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Edmund Ruffin Plantation

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Title: Edmund Ruffin Plantation  
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Subject: National Register of Historic Places listings in Hanover County, Virginia, List of National Historic Landmarks in Virginia, List of plantations in Virginia
Publisher: World Heritage Encyclopedia

Edmund Ruffin Plantation

Edmund Ruffin Plantation is located in Virginia
Edmund Ruffin Plantation
Location 11 mi. NE of Richmond on U.S. 360, near Richmond, Virginia
Built 1843
Architect Unknown
Architectural style No Style Listed
Governing body Private
NRHP Reference # 66000837
VLR # 042-0020
Significant dates
Added to NRHP October 15, 1966[1]
Designated NHLD July 19, 1964[2]
Designated VLR September 9, 1969[3]

The Edmund Ruffin Plantation, also known as Marlbourne, was built in 1823 near Richmond, Virginia; it was not purchased by Edmund Ruffin until 1843. He was a planter and a pioneer in agricultural improvements; he also published an agricultural journal in the 1840s named the Farmer's Register. One of a group of intellectuals they called "the sacred circle",[4] he worked to reform agriculture in the South, promoting crop rotation and soil conservation; he is considered to have been "the father of soil science" in the United States.[5] Ruffin experimented with agricultural methods and mixed marl, defined as "a friable earthy deposit consisting of clay and calcium carbonate, used esp. as a fertilizer for soils deficient in lime" to add to soils.

He and his friends: William Gilmore Simms, were pro-slavery and promoted a moral reform of the South. They published numerous articles in literary and short-lived magazines, promoting a stewardship role for masters to improve conditions under slavery.[6][7]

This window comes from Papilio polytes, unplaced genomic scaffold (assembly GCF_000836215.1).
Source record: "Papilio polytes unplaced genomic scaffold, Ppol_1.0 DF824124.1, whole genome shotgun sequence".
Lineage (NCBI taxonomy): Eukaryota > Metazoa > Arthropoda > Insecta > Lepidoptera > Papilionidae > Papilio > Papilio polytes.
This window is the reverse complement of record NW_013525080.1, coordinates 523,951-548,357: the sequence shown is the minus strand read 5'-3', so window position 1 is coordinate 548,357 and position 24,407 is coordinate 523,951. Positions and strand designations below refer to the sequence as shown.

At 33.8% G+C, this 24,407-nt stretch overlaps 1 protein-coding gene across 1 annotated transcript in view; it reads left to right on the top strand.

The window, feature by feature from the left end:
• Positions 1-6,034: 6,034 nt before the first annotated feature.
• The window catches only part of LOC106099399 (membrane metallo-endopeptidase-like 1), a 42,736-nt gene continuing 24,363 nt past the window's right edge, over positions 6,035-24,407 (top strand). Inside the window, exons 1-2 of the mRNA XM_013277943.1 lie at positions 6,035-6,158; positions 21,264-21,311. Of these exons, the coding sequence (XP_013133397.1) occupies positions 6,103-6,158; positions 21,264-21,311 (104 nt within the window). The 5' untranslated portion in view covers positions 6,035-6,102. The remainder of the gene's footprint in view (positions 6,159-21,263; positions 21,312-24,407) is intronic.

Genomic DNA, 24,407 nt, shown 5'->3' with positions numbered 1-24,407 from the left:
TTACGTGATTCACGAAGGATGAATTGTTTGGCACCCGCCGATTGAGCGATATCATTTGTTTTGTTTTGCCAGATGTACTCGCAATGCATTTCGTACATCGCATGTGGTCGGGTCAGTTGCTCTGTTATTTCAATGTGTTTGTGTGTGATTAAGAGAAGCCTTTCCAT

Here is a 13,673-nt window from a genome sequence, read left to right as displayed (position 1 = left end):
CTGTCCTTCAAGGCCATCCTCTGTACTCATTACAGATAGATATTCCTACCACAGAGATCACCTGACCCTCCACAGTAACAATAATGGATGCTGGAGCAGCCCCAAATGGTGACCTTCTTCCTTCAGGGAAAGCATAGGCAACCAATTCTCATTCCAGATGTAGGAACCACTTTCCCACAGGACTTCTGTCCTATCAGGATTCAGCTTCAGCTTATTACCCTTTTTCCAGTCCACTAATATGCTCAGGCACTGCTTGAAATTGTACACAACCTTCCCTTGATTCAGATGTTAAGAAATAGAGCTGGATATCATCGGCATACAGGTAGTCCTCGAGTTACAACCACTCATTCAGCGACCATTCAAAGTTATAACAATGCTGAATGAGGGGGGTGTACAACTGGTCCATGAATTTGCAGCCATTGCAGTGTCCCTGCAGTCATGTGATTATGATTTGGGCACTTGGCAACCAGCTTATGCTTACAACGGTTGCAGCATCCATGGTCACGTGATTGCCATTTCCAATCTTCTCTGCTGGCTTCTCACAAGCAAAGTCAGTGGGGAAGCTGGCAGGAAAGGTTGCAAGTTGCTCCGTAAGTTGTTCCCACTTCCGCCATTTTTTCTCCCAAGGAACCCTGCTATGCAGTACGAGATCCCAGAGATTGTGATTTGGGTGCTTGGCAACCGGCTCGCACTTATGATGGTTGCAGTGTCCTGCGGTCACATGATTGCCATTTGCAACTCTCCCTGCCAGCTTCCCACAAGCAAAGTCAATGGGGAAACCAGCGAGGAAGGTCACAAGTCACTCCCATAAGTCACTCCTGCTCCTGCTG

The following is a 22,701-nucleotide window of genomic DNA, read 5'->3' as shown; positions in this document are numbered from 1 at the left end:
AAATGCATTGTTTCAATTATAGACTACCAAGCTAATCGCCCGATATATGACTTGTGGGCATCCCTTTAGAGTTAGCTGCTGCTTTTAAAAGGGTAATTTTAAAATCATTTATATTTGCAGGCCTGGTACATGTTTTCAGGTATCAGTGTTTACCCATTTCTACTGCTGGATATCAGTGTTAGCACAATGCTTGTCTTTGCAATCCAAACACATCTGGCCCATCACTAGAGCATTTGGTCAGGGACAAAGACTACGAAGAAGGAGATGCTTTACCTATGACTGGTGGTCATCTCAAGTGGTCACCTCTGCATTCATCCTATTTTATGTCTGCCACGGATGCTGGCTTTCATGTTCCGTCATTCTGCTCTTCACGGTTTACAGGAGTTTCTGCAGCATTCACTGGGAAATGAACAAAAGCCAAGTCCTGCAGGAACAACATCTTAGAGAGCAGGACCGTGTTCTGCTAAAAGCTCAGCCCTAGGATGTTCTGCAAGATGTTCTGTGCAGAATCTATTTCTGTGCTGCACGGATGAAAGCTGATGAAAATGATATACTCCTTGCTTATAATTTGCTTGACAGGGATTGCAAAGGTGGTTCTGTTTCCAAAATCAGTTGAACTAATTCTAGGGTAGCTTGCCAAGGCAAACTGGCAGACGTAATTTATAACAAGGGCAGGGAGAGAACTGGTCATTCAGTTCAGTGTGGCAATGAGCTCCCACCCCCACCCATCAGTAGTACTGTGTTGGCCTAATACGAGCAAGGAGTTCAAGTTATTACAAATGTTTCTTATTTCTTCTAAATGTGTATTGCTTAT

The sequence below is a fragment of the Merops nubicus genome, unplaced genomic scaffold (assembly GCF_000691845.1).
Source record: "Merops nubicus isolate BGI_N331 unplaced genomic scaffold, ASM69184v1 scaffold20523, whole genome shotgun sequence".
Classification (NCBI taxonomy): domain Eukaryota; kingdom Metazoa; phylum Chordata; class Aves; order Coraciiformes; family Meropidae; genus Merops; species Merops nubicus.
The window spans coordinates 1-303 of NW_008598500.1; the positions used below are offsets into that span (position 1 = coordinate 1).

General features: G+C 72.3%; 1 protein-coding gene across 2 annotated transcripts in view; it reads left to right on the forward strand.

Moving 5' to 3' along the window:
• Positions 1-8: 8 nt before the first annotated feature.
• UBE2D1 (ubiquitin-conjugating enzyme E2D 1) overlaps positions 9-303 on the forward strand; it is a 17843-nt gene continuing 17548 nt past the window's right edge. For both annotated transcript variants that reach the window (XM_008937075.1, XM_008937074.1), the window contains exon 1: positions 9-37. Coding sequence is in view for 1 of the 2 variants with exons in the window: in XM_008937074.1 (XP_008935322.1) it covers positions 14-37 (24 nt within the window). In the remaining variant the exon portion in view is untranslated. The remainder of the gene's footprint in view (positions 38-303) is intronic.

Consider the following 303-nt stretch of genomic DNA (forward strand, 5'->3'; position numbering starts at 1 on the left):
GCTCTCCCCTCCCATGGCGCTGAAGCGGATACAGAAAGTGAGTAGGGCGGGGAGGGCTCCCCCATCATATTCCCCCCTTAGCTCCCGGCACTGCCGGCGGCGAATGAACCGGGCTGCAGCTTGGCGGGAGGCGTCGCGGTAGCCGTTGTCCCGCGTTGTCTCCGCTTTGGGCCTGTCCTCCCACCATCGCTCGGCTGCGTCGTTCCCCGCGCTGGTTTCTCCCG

Later Ruffin gained more attention as one of a number of secessionist fire-eaters; he traveled to South Carolina and is credited with firing one of the first shots at Fort Sumter in 1861. Despondent after General Lee's surrender in 1865, he left a note proclaiming his "unmitigated hatred to Yankee rule—to all political, social and business connections with Yankees, & to the perfidious, malignant, & vile Yankee race"[8] and committed suicide at Redmoor in Amelia County.

His Marlbourne plantation was declared a National Historic Landmark in 1964.[2][9]


  1. ^
  2. ^ a b
  3. ^
  4. ^ Charles B. Dew, "Review: 'A Sacred Circle: The Dilemma of the Intellectual in the Old South, 1840-1860' by Drew Gilpin Faust", The Florida Historical Quarterly, Vol. 58, No. 4 (April 1980), pp. 445-447
  5. ^ Nature's Management: Writings on Landscape and Reform, 1822-1859Ruffin, Edmund. , edited by Jack Temple Kirby, University of Georgia Press, 2006
  6. ^ Drew Gilpin Faust, A Sacred Circle: The Dilemma of the Intellectual in the Old South, 1840-1860, University of Pennsylvania Press, 1977
  7. ^ The Ideology of Slavery: Proslavery Thought in the Antebellum South, 1830--1860Drew Gilpin Faust, (Google Ebook), LSU Press, 1981
  8. ^
  9. ^ and Accompanying five photos, exterior, from c. 1970 PDF (32 KB)

External links

  • Photo at Virginia DHR
  • Diary records of Ruffin's son, Edmund Ruffin, Jr., survive and describe events at this and other Ruffin plantations: Records of Ante-Bellum Southern Plantations From the Revolution Through the Civil War
  • Marl defined at
  • Edmund Ruffin at another encyclopedia, mentioning his use of marl
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